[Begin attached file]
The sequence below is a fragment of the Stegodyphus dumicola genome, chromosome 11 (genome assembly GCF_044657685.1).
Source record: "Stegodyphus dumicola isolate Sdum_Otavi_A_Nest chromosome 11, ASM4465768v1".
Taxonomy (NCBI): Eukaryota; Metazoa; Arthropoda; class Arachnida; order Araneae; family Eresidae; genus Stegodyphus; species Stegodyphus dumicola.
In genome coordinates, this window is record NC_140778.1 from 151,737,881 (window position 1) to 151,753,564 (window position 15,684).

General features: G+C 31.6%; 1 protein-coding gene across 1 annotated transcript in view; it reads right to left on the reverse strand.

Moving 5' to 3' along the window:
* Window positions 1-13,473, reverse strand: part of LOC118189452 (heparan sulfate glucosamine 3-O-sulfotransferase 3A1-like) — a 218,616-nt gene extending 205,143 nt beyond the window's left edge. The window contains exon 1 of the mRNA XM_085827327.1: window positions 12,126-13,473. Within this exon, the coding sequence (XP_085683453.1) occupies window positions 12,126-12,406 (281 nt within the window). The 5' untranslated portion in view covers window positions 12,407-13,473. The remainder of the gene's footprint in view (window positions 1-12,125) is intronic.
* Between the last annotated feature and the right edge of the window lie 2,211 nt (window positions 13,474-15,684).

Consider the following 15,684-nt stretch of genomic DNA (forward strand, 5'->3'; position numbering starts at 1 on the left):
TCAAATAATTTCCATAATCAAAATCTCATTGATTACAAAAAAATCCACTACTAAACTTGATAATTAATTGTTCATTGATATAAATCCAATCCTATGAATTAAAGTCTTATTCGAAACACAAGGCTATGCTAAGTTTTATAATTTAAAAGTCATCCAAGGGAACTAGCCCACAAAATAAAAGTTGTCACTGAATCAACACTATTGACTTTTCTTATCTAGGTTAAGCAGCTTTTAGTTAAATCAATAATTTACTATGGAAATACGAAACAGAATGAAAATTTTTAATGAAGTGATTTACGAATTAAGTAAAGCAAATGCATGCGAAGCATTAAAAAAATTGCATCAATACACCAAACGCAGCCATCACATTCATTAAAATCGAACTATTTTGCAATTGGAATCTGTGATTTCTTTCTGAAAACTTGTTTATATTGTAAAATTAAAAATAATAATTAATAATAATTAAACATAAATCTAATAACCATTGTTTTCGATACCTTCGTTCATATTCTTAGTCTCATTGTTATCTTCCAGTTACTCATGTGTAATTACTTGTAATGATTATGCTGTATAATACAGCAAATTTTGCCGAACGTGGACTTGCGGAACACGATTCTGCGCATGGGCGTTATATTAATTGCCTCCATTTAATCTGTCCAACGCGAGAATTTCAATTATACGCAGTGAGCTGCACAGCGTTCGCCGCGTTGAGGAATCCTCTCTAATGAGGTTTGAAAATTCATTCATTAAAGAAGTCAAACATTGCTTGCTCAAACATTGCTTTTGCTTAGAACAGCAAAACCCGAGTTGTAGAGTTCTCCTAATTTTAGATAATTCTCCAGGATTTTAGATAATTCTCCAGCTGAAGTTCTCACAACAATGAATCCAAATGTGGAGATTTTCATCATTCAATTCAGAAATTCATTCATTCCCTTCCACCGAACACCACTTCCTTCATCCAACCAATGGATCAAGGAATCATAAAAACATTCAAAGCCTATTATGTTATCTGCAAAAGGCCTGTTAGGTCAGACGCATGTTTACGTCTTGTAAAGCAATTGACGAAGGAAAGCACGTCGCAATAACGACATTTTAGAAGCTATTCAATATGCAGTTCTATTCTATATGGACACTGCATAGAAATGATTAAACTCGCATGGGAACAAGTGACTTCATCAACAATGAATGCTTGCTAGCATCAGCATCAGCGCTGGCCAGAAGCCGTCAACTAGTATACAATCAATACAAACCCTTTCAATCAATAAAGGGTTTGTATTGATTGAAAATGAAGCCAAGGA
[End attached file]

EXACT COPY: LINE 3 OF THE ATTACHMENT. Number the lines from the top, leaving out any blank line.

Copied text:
Taxonomy (NCBI): Eukaryota; Metazoa; Arthropoda; class Arachnida; order Araneae; family Eresidae; genus Stegodyphus; species Stegodyphus dumicola.